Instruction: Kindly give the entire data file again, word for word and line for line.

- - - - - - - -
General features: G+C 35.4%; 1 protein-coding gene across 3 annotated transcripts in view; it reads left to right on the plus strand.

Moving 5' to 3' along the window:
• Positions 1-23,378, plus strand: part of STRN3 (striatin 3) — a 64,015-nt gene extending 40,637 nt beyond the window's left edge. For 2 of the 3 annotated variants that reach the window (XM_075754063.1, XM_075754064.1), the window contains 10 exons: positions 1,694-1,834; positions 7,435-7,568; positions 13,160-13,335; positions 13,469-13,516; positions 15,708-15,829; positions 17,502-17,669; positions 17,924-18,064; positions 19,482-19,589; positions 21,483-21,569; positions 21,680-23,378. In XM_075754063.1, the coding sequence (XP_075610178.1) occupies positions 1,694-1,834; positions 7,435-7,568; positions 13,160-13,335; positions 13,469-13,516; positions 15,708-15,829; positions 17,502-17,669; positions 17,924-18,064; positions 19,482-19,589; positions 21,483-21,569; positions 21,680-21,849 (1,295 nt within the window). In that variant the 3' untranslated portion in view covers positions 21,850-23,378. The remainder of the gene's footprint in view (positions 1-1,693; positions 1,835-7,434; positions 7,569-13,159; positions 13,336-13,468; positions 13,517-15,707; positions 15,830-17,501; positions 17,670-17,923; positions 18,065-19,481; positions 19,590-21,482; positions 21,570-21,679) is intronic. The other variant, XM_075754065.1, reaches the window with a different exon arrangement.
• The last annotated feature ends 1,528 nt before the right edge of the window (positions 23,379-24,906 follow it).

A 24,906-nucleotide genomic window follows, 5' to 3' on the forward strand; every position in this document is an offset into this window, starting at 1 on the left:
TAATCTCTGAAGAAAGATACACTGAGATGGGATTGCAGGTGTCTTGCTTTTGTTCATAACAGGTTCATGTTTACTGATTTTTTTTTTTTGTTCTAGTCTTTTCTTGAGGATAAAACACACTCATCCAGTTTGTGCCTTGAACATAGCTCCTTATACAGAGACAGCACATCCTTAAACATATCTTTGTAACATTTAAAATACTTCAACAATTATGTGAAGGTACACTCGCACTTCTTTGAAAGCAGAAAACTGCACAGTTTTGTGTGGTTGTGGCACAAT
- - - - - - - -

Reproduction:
General features: G+C 35.4%; 1 protein-coding gene across 3 annotated transcripts in view; it reads left to right on the plus strand.

Moving 5' to 3' along the window:
• Positions 1-23,378, plus strand: part of STRN3 (striatin 3) — a 64,015-nt gene extending 40,637 nt beyond the window's left edge. For 2 of the 3 annotated variants that reach the window (XM_075754063.1, XM_075754064.1), the window contains 10 exons: positions 1,694-1,834; positions 7,435-7,568; positions 13,160-13,335; positions 13,469-13,516; positions 15,708-15,829; positions 17,502-17,669; positions 17,924-18,064; positions 19,482-19,589; positions 21,483-21,569; positions 21,680-23,378. In XM_075754063.1, the coding sequence (XP_075610178.1) occupies positions 1,694-1,834; positions 7,435-7,568; positions 13,160-13,335; positions 13,469-13,516; positions 15,708-15,829; positions 17,502-17,669; positions 17,924-18,064; positions 19,482-19,589; positions 21,483-21,569; positions 21,680-21,849 (1,295 nt within the window). In that variant the 3' untranslated portion in view covers positions 21,850-23,378. The remainder of the gene's footprint in view (positions 1-1,693; positions 1,835-7,434; positions 7,569-13,159; positions 13,336-13,468; positions 13,517-15,707; positions 15,830-17,501; positions 17,670-17,923; positions 18,065-19,481; positions 19,590-21,482; positions 21,570-21,679) is intronic. The other variant, XM_075754065.1, reaches the window with a different exon arrangement.
• The last annotated feature ends 1,528 nt before the right edge of the window (positions 23,379-24,906 follow it).

A 24,906-nucleotide genomic window follows, 5' to 3' on the forward strand; every position in this document is an offset into this window, starting at 1 on the left:
TAATCTCTGAAGAAAGATACACTGAGATGGGATTGCAGGTGTCTTGCTTTTGTTCATAACAGGTTCATGTTTACTGATTTTTTTTTTTTGTTCTAGTCTTTTCTTGAGGATAAAACACACTCATCCAGTTTGTGCCTTGAACATAGCTCCTTATACAGAGACAGCACATCCTTAAACATATCTTTGTAACATTTAAAATACTTCAACAATTATGTGAAGGTACACTCGCACTTCTTTGAAAGCAGAAAACTGCACAGTTTTGTGTGGTTGTGGCACAAT